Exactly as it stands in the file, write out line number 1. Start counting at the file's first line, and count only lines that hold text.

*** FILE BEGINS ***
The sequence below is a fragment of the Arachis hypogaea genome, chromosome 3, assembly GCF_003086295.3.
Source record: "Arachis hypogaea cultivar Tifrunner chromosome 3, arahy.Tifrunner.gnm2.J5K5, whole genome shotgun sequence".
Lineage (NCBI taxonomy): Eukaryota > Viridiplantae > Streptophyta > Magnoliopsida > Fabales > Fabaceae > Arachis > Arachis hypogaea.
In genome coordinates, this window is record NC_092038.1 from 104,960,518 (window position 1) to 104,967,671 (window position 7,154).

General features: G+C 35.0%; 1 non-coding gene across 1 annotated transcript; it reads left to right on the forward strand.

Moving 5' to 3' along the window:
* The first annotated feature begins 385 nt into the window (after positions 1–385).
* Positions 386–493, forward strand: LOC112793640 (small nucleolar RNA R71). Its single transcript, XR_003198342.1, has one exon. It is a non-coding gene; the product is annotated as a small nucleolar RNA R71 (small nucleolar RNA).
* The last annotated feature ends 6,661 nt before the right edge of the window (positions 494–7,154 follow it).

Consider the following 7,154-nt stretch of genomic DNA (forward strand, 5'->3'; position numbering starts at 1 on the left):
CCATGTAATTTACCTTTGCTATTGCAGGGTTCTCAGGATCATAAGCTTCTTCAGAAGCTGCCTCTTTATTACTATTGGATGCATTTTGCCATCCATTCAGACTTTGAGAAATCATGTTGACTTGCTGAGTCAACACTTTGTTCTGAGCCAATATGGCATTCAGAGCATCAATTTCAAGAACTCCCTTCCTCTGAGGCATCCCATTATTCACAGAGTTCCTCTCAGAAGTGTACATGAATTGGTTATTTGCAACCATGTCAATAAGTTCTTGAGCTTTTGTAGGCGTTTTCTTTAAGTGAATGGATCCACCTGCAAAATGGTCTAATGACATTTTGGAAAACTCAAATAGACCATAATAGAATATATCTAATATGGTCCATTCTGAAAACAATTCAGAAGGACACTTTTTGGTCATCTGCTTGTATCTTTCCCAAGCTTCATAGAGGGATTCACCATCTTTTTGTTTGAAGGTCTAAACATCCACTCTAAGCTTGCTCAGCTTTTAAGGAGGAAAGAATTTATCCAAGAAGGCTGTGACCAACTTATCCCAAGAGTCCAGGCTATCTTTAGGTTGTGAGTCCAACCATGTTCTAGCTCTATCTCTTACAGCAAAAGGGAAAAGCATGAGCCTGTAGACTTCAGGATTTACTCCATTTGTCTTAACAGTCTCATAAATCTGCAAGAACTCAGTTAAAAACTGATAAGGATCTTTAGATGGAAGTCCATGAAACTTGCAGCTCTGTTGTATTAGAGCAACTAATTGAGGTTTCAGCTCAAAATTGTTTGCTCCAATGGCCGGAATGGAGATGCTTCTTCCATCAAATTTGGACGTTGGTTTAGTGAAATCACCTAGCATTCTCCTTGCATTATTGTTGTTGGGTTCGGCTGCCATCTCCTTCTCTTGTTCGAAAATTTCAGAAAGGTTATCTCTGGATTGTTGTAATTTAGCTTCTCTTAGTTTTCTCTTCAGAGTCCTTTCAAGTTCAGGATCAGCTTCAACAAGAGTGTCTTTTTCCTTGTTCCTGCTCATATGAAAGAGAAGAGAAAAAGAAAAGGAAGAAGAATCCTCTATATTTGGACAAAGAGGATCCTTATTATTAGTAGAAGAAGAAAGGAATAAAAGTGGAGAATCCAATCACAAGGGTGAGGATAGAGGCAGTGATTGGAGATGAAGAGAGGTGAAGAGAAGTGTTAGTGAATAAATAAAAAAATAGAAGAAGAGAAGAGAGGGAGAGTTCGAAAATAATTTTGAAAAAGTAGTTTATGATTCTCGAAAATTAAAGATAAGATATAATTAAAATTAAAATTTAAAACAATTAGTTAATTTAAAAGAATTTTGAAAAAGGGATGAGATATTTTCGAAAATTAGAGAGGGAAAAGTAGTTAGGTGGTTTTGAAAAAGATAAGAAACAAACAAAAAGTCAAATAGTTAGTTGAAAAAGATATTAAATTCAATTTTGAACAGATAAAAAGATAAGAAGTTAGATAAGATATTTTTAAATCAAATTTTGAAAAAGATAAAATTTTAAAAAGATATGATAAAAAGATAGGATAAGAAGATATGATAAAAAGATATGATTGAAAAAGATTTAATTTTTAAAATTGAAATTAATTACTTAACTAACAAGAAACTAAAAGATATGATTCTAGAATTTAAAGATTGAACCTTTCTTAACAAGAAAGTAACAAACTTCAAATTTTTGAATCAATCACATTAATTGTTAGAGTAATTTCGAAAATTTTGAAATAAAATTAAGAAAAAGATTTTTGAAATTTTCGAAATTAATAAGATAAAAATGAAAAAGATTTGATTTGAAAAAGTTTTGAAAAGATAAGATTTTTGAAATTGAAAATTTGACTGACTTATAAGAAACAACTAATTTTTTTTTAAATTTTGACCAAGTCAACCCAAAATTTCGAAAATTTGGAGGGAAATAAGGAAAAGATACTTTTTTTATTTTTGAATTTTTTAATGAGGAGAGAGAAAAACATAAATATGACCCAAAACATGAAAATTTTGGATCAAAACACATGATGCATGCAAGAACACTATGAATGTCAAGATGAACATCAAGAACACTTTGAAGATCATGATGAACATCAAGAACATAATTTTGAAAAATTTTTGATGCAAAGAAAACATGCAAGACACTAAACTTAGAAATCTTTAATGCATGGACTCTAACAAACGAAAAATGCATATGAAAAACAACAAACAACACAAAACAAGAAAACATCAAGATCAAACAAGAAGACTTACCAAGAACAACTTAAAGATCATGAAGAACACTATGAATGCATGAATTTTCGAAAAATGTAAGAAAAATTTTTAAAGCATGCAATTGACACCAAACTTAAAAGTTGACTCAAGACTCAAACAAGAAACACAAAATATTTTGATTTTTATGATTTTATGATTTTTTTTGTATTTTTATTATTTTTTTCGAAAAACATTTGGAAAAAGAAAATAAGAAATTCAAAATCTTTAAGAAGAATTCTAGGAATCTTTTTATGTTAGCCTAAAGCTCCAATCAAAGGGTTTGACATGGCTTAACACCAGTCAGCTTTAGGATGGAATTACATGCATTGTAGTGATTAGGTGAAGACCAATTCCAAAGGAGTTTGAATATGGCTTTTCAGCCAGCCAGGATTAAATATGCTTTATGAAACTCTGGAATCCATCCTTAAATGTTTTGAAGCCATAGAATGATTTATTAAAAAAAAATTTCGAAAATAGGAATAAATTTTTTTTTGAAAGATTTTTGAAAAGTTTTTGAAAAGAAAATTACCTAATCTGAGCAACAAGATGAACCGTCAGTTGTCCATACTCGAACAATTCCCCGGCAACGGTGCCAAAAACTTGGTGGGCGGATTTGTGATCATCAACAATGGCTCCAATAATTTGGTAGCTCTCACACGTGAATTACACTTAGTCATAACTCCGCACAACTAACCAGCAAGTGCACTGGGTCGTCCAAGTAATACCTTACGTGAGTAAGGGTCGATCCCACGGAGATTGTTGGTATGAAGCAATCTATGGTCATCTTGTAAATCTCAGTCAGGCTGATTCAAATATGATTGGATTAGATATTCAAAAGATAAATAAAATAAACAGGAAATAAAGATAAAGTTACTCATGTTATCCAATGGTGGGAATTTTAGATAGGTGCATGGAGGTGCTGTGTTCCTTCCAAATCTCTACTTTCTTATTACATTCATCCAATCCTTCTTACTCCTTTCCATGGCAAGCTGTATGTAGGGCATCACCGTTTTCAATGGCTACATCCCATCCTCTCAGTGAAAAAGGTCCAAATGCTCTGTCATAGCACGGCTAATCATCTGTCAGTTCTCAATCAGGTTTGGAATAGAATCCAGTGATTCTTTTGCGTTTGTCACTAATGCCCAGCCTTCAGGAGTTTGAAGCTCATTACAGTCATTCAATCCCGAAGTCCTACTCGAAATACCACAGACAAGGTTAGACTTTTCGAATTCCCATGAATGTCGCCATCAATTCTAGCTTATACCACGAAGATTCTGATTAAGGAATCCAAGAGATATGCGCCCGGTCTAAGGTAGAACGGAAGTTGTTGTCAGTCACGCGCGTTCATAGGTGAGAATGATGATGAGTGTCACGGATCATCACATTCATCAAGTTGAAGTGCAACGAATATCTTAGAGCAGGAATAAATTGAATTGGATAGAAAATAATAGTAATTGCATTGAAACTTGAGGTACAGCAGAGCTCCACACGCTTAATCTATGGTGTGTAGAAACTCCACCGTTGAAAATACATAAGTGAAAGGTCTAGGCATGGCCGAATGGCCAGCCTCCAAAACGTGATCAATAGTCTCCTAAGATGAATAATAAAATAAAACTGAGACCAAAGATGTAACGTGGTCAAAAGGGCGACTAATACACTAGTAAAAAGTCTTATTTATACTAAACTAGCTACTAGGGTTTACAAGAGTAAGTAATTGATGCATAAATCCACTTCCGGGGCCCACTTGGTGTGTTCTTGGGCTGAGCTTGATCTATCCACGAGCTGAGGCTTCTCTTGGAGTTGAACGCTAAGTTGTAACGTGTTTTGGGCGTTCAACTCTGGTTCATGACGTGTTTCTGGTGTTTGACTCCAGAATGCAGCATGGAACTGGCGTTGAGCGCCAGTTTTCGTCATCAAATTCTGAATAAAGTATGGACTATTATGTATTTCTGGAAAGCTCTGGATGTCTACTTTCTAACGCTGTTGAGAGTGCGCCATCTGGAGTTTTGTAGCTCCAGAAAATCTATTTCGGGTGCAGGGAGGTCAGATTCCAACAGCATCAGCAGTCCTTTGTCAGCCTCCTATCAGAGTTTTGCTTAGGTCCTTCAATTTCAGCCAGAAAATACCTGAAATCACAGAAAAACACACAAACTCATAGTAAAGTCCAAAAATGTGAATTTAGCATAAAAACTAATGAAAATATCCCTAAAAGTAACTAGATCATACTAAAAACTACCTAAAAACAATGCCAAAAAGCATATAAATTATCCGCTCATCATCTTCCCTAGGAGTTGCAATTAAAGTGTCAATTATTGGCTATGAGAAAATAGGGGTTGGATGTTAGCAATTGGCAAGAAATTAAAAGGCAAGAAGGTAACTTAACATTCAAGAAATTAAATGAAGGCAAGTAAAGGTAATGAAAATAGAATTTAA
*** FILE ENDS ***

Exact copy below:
The sequence below is a fragment of the Arachis hypogaea genome, chromosome 3, assembly GCF_003086295.3.